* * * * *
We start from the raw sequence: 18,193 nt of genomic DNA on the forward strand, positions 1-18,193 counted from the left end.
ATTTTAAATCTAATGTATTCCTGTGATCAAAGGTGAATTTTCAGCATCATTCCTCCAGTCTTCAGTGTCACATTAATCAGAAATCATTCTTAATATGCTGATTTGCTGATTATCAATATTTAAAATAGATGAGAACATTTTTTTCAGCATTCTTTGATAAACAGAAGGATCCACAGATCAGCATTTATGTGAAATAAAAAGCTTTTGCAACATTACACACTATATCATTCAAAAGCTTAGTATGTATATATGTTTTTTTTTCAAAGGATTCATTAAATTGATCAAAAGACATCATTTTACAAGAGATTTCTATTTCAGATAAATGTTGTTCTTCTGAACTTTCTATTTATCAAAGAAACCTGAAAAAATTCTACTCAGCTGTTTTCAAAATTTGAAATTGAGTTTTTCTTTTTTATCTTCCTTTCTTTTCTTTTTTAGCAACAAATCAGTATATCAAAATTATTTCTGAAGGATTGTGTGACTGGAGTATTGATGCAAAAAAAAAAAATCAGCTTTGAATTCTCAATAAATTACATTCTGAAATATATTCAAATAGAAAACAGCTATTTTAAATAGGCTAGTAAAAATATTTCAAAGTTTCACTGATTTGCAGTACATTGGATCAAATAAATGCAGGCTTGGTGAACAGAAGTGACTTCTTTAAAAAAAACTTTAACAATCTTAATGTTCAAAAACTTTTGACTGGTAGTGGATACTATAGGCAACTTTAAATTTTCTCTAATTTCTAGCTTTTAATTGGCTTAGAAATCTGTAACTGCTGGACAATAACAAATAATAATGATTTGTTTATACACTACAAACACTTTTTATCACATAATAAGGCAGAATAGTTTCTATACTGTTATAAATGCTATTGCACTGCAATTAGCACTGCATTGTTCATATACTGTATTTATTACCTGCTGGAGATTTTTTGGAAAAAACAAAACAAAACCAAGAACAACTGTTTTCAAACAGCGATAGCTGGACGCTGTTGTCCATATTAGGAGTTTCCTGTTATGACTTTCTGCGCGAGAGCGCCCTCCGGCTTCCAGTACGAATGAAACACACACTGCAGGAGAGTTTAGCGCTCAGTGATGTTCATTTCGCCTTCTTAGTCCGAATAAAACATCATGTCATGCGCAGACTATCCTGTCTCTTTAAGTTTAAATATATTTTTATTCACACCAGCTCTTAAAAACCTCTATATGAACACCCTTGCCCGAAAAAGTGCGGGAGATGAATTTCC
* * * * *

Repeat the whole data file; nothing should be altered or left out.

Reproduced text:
We start from the raw sequence: 18,193 nt of genomic DNA on the forward strand, positions 1-18,193 counted from the left end.
ATTTTAAATCTAATGTATTCCTGTGATCAAAGGTGAATTTTCAGCATCATTCCTCCAGTCTTCAGTGTCACATTAATCAGAAATCATTCTTAATATGCTGATTTGCTGATTATCAATATTTAAAATAGATGAGAACATTTTTTTCAGCATTCTTTGATAAACAGAAGGATCCACAGATCAGCATTTATGTGAAATAAAAAGCTTTTGCAACATTACACACTATATCATTCAAAAGCTTAGTATGTATATATGTTTTTTTTTCAAAGGATTCATTAAATTGATCAAAAGACATCATTTTACAAGAGATTTCTATTTCAGATAAATGTTGTTCTTCTGAACTTTCTATTTATCAAAGAAACCTGAAAAAATTCTACTCAGCTGTTTTCAAAATTTGAAATTGAGTTTTTCTTTTTTATCTTCCTTTCTTTTCTTTTTTAGCAACAAATCAGTATATCAAAATTATTTCTGAAGGATTGTGTGACTGGAGTATTGATGCAAAAAAAAAAAATCAGCTTTGAATTCTCAATAAATTACATTCTGAAATATATTCAAATAGAAAACAGCTATTTTAAATAGGCTAGTAAAAATATTTCAAAGTTTCACTGATTTGCAGTACATTGGATCAAATAAATGCAGGCTTGGTGAACAGAAGTGACTTCTTTAAAAAAAACTTTAACAATCTTAATGTTCAAAAACTTTTGACTGGTAGTGGATACTATAGGCAACTTTAAATTTTCTCTAATTTCTAGCTTTTAATTGGCTTAGAAATCTGTAACTGCTGGACAATAACAAATAATAATGATTTGTTTATACACTACAAACACTTTTTATCACATAATAAGGCAGAATAGTTTCTATACTGTTATAAATGCTATTGCACTGCAATTAGCACTGCATTGTTCATATACTGTATTTATTACCTGCTGGAGATTTTTTGGAAAAAACAAAACAAAACCAAGAACAACTGTTTTCAAACAGCGATAGCTGGACGCTGTTGTCCATATTAGGAGTTTCCTGTTATGACTTTCTGCGCGAGAGCGCCCTCCGGCTTCCAGTACGAATGAAACACACACTGCAGGAGAGTTTAGCGCTCAGTGATGTTCATTTCGCCTTCTTAGTCCGAATAAAACATCATGTCATGCGCAGACTATCCTGTCTCTTTAAGTTTAAATATATTTTTATTCACACCAGCTCTTAAAAACCTCTATATGAACACCCTTGCCCGAAAAAGTGCGGGAGATGAATTTCC